Is it too soon to panic? (Hate my new job)

Updated:   Published

hate-new-nursing-job-stay-leave.jpg.32bcdbf152064831169f50028b3069d8.jpg

I transferred from a surgical floor (after 4 years)to a neuro ICU. Two different hospitals but the same health system. I have oriented in the neuro ICU for 6 weeks and I think I have 2 weeks left. I really dislike a lot of things about my new job. 

In no particular order..

 I hate the nursing care on this unit. It doesn’t feel anything like what I expected an ICU to feel like. In 6 weeks there have been only two vented patients, on different drips, who were pretty busy/complex like what I pictured when I envisioned ICU patients. The vast majority are all fairly simple. Neuro assessments done every hour. BP and sodium goals. A LOT of electrolyte replacement and then drawing labs, then more electrolytes, then more labs... We recover patients post cerebral angios, that’s just even more frequent vs and neuro assessments. While I do feel busy, I feel bored  because it feels like the same few tasks on repeat all day every day. So many neuro assessments!

Pretty much every patient goes to CT every day for serial head CTs. We do our own transports by ourselves pushing the patient in the bed down to ct and back. It is so annoying. 

There is very little experienced staff. I have been trained by a nurse with 1 year experience. She is the most senior night shift nurse. Several nights I found I have been a nurse longer than all 5 nurses working, collectively!! And I haven’t been a nurse that long. 

While I have a lot to learn in the ICU realm, I know basic nursing care. These nurses don’t seem phased by basic things I have always been diligent about. ie: capping IV tubing when not in use, scanning medications before giving them, not using the same straight cath a second time if you miss your destination, etc etc. I try to put this in perspective if this is just me not thinking like an ICU nurse so these things are not their priority, but quite honestly we had plenty of time to care and do these things right, it seems the culture is such that the basic nursing care is sloppy… 

No experienced staff also means a lot of staff left in a short amount of time. That’s a bit of a red flag in itself. I asked the staff, they claim it was just bad timing. Some nurses finished school, some left to travel, some went PRN to stay home with kids, etc.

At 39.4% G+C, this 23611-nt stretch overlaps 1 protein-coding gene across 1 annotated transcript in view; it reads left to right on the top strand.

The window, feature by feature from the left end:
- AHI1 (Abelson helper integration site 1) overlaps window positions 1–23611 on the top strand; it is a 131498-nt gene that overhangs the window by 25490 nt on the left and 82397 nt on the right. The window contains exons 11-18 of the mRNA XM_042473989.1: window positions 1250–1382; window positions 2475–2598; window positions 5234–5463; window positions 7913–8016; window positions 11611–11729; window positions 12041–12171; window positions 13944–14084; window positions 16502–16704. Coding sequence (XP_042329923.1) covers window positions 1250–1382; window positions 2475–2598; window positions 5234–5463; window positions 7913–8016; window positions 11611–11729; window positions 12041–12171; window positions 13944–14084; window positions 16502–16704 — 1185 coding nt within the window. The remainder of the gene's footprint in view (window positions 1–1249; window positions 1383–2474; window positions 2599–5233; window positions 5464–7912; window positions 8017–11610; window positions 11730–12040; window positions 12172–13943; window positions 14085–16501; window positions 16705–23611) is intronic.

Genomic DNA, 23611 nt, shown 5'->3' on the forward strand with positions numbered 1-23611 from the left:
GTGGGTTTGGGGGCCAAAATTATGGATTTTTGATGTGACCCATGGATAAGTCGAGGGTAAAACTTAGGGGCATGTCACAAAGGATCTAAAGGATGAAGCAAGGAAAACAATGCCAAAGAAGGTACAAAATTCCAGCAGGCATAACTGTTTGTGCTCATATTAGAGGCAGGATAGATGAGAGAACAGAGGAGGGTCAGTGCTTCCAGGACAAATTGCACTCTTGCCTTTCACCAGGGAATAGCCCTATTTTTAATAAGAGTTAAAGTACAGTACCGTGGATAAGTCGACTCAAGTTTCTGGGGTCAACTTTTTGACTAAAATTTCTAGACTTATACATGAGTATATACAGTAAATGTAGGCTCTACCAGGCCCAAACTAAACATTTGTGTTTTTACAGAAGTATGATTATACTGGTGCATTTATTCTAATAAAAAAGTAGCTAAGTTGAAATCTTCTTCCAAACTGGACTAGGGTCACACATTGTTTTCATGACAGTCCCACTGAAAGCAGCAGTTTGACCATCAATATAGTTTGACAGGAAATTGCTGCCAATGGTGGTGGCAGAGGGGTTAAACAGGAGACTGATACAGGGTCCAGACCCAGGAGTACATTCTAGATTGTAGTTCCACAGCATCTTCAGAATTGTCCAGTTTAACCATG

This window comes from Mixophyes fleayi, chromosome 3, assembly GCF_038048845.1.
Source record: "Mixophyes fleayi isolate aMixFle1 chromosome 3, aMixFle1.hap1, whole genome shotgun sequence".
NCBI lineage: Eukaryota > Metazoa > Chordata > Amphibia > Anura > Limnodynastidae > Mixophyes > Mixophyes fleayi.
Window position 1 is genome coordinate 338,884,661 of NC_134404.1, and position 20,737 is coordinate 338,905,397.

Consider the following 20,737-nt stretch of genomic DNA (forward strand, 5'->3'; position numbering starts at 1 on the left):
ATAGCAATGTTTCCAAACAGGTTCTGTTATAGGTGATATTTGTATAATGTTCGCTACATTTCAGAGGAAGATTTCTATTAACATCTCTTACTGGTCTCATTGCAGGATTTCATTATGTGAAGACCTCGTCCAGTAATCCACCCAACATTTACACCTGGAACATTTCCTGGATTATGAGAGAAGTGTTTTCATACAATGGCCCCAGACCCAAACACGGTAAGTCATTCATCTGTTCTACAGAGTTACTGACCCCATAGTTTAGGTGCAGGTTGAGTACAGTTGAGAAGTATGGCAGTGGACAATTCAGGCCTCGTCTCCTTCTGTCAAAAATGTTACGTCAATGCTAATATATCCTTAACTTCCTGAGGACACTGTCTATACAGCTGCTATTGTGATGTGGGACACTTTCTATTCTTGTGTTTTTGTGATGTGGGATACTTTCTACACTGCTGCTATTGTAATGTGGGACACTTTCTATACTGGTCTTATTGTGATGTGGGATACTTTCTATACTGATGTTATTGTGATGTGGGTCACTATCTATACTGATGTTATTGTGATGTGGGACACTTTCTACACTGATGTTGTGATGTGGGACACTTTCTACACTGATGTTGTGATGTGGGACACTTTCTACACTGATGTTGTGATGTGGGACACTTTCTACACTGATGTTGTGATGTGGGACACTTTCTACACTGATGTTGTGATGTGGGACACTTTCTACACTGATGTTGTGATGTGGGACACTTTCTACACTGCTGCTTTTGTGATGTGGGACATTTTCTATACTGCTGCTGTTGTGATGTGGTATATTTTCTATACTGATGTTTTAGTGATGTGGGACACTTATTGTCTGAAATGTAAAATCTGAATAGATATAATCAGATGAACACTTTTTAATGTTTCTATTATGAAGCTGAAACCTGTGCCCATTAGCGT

The high amount of new nurses means the few more experienced nurses are so sick of orienting that I don’t feel like I’m learning as much as I could had they not been so burnt out.. it’s a super unwelcoming feeling every shift.

I swear maybe one other nurse I met is in my stage of life. The other newer nurses are all pretty young. They are still in the bar after work/party every weekend stage. My old floor I had a lot more in common with my coworkers, a lot of good friendships. I miss that. 

No one is designated to watch the tele monitor. On my old floor there was a monitor tech who sat at the desk and would call with any alarms, then I would be able to log in and be the one to decipher if that alarm was a true concern or not. On this floor it is the nurses who watch the monitor because the floor is small. There is no free charge though so it concerns me everyone could be in a room and miss an alarm. Even though I am orienting I saw a situation where the nurse was not alerted to a patient with several vtach alarms because the nurse who saw it determined it was not true vtach. (It was) That situation had me livid just thinking about the risk of having telemetry alarms acknowledged on MY patients but not being informed about it. 

I was hired for day/night but told in the interview it would be just a few nights in a schedule period. I was actually assigned to 50% nights on my schedule I just received. I questioned that and was simply told it’s not set in stone and it is what it is. I’m super dissatisfied with that and the impact it’s has on me and our family routines.

In two months I have not seen my manager or assistant manager in person. I have received info twice by email, and it’s when I emailed first with questions. Neither have checked in on orientation asked how things are going, nothing. We have had no sit down check ins, which was standard the other places I have worked. 

So basically I’m getting ready to start a ton of education. Online modules, in person classes, etc. This is all completed on top of my scheduled 36 hours. I knew about the education and initially I didn’t mind doing it, I actually enjoy learning. I’m hesitant now though to throw so much of my time into a job I hate already. Typically you need to stay 1 year before transfer but I think right now I could transfer back to my old unit as an exception, but if I let them invest more time and money in me I will potentially be stuck for the full year.